We are impressed with the almost immediate global adoption of Pokemon Go. It represents a seismic shift in functionality used in popular applications. Even though accelerometers, GPS, compasses, and cameras get built into every mobile device, the majority of applications use only one of those functions. Pokemon Go has taken this readily available tech in your pocket and expanded how you use it by showing you a universe where little monsters live amongst us. Aaron Loeb, president of Kabam (publisher of your favorite Marvel and Star Wars mobile games), says “What’s particularly delightful about it is that it’s so specific to mobile. It requires mobility, GPS, the camera. It’s a novel way to use the technology you’ve gotten used to on your phone, like maps and the camera. It takes this technology that has now become mundane to us and makes it magical again.”
Pokemon Go uses augmented reality, GPS mapping, the Unity engine, and a broad library of characters and storyline. Here is a breakdown:
Pokemon Go is the first time Augmented Reality goes mainstream. In the past, it’s been reserved for “science fair projects” and customer demos that don’t make anyone but the developers money. Even as far back as three years ago, our business cards had QR codes that triggered 3D AR characters that pop out of our phone screen. The technology has been around but only now is adopted at such a scale.
Three of the major AR SDK vendors are Vuforia, Layar, and Aurasma. You’ve probably seen Vuforia’s AR at your local mall in Lego Stores. Hold up a box to the camera and it animates revealing the complete model floating in front of you. While Aurasma showed off their AR capability years ago at a fantastic TED Talk, none of these vendors have caught fire the way they hoped. One other note, it still isn’t clear exactly which AR SDK Niantic is using within their Unity wrapper or if they home-brewed their own. Our money is on Vuforia though.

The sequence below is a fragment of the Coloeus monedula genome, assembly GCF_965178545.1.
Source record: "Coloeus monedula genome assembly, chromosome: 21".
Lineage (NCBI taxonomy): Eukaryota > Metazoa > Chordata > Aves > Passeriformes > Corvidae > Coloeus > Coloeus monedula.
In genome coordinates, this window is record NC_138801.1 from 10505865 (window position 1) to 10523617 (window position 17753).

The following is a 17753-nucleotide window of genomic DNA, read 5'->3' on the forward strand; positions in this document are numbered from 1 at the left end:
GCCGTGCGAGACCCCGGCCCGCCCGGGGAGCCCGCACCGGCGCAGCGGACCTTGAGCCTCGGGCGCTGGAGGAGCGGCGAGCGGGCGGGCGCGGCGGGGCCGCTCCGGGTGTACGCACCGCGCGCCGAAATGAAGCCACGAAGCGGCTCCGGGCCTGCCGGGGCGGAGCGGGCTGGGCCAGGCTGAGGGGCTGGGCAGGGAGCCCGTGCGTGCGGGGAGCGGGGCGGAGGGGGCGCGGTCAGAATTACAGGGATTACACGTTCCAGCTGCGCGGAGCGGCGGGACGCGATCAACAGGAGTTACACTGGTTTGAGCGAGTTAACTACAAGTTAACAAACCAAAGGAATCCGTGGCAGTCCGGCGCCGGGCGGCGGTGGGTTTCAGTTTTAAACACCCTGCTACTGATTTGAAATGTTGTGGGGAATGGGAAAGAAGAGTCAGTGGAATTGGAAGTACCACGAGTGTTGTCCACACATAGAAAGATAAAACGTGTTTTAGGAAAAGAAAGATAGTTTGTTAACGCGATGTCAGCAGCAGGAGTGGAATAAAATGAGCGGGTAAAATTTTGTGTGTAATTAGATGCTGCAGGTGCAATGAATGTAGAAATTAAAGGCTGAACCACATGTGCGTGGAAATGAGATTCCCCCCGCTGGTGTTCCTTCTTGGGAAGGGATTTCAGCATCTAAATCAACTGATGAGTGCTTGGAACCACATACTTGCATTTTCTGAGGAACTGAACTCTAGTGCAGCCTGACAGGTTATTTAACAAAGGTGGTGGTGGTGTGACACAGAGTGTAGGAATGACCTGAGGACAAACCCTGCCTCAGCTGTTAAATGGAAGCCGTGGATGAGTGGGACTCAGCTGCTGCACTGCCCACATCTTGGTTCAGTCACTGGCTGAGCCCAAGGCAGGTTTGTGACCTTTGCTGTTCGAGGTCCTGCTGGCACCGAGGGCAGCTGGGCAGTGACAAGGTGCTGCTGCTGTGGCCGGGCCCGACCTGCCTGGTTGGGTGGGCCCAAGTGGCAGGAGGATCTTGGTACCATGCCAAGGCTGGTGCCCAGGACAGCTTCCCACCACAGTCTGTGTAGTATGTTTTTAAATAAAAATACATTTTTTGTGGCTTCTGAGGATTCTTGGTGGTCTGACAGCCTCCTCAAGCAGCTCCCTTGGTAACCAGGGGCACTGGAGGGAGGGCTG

Global positioning technology has also been ubiquitous since the dawn of mobile applications. GPS is reserved for two primary uses. Car driving navigation and golf apps. Pokemon Go turns GPS on its head into a virtual monster scavenger hunt.
The one obvious thing that simply is a game changer is the scale at which Pokemon Go operates. Only Niantic Labs could have pulled it off. While most folks think they are a startup dev shop with good connections into Nintendo, the fact is the team is Google not just in pedigree but in ownership. This CEO and his staff invented Google Earth and had been shepherding Google Maps into what it has become. Niantic Labs split out of Google late last year when the entire Alphabet corporate shuffle happened, but the facts are this company and these ideas incubated in the largest software company in the world. This product isn’t five guys in a garage kind of stuff.
The ubiquity of the Unity engine in virtual reality applications on Gear VR makes using the same engine for mobile phone augmented reality a no brainer. Unity is the big dog in easy to use game integrated development environments (IDE), and their collection of SDK add-ons makes programming easier.
A Universe of Characters
Story is the secret sauce. You can’t rapidly create 30 years of a story line and hundreds of characters to find, evolve and battle. Content is always king and even using state of the art servers and taking mobile devices to new heights, its the depth of the game itself that keeps users riveted and filling our nation’s public parks with Pokemon hunters.
Our personal take on this game is that it is only the early days of this Pokemon Go movement. While the backlash has already begun, ultimately this game will settle into a seasonal groove much like Madden Football or HALO. Updates will dramatically increase gameplay fun and instead of the entire world playing each other in a Battle Royale, you’ll be able also just to play against your friends or participate in more meaningful group challenges. Also, the “me too” clones will shortly appear where traditional territory-based games (Battle Supremacy, Clash of Clans, etc.) will incorporate real world features to ride the wave.
We are at a crucial moment in mobile tech and entertainment. It’s all very exciting.